2012’s weather – the new normal?

 

An article in today’s Guardian newspaper poses the question whether 2012’s extreme weather – drought followed by floods, culminating in deaths, huge damages and a record wet year – is a sign of things to come.

The climate experts believe that a warmer climate will mean that more moisture can be absorbed into the atmosphere resulting in more rain falling. Being stuck on the NW edge of Europe facing the Atlantic Ocean means that the British Isles have always experienced a wide range of weather – I love getting all 4 seasons in one day – but the effect of climate change on the jetstream that feeds low pressure systems over the UK is poorly understood. If it sends them south over the top of us, they’ll dump their load on us. This is beautifully illustrated by the hypnotic video of accumulated daily rainfall prepared by the Environment Agency.

This is likely to bring more frequent and worse flooding – witness the flooding of one of the UK’s top surf towns, Braunton, just before Christmas. Places that haven’t flooded before will be hit as surface water runs off tarmaced roads and land and overwhelms drains. This will inevitably result in more combined sewers flooding our surf breaks as well.

If this is ‘the new normal’ then we’ll no longer be able to count on seasons acting like they used to. This applies to surfing ‘seasons’ as well as weather seasons. The vagaries of the jetstream and the tracking of low pressure systems will affect who gets surf, the quality and size of the surf and when it arrives. The traditional spring and autumn seasons of long range clean swells  may be replaced by short range swells produced by low pressures going over the top of us, rather than being kept out in the Atlantic by blocking high pressure systems. Indeed, on the south coast here we’ve just had a prolonged series of low pressures going producing lots of great surf, albeit accompanied by lots of wind. One of the few upsides of Hurricane Sandy was the amazing surf it left in its wake.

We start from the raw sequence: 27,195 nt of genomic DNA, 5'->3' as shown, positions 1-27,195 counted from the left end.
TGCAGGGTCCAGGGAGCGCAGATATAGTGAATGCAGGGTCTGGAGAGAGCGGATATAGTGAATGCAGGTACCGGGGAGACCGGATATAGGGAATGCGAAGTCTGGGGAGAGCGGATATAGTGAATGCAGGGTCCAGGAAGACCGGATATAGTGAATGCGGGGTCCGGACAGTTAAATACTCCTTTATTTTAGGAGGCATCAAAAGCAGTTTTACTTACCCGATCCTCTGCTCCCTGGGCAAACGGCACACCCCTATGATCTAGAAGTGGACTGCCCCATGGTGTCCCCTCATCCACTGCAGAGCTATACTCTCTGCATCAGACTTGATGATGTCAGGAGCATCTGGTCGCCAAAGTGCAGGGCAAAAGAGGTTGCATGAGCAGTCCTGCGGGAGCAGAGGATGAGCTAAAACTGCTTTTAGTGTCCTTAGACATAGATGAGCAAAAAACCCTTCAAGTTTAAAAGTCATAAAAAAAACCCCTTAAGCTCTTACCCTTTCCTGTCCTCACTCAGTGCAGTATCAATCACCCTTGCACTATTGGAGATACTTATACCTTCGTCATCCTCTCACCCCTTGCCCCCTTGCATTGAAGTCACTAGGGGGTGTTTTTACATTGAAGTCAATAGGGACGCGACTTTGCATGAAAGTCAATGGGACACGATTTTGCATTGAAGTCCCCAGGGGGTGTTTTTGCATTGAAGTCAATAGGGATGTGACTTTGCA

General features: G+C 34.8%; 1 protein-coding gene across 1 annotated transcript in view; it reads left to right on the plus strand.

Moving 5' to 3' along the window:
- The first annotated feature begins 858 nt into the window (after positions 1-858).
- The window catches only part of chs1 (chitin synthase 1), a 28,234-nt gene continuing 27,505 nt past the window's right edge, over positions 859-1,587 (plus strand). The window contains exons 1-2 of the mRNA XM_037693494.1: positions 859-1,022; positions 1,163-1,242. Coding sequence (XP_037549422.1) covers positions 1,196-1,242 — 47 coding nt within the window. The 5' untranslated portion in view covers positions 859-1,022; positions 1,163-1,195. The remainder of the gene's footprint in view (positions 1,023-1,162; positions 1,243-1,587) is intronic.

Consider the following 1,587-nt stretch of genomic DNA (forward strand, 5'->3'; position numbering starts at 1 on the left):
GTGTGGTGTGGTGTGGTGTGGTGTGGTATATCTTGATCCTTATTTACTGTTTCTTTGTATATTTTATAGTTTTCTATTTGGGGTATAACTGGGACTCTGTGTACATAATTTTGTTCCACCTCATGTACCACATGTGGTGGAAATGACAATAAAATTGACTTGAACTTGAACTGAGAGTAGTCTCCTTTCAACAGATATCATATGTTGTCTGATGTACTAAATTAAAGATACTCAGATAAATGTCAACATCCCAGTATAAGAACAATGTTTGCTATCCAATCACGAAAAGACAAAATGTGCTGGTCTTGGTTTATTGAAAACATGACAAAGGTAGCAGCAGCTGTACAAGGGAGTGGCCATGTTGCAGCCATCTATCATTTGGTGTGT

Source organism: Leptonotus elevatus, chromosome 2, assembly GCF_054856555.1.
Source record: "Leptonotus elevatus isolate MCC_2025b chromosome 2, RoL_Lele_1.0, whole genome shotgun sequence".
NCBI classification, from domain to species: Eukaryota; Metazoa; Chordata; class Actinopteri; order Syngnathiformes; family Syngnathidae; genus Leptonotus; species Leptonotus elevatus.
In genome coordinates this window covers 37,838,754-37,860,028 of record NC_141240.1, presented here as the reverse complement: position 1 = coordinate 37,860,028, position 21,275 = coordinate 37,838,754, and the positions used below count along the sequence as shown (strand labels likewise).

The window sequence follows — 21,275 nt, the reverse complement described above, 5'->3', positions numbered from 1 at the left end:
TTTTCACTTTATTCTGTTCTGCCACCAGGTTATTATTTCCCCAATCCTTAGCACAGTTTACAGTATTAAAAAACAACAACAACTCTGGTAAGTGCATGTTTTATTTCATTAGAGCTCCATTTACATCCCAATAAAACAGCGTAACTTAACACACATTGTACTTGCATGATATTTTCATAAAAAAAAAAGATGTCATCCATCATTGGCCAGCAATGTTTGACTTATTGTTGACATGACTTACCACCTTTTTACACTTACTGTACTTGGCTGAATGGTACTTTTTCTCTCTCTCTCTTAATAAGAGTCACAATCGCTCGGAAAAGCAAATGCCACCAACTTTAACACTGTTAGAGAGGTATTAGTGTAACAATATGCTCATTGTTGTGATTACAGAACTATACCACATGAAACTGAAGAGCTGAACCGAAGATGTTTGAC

So while the impact of the new normal of extreme weather is undoubtedly going to be negative and we are all going to have to learn to adapt to it, surfers are also going to have to expect a new paradigm of new surf at new spots and less surf at existing spots as sea level rises.

 

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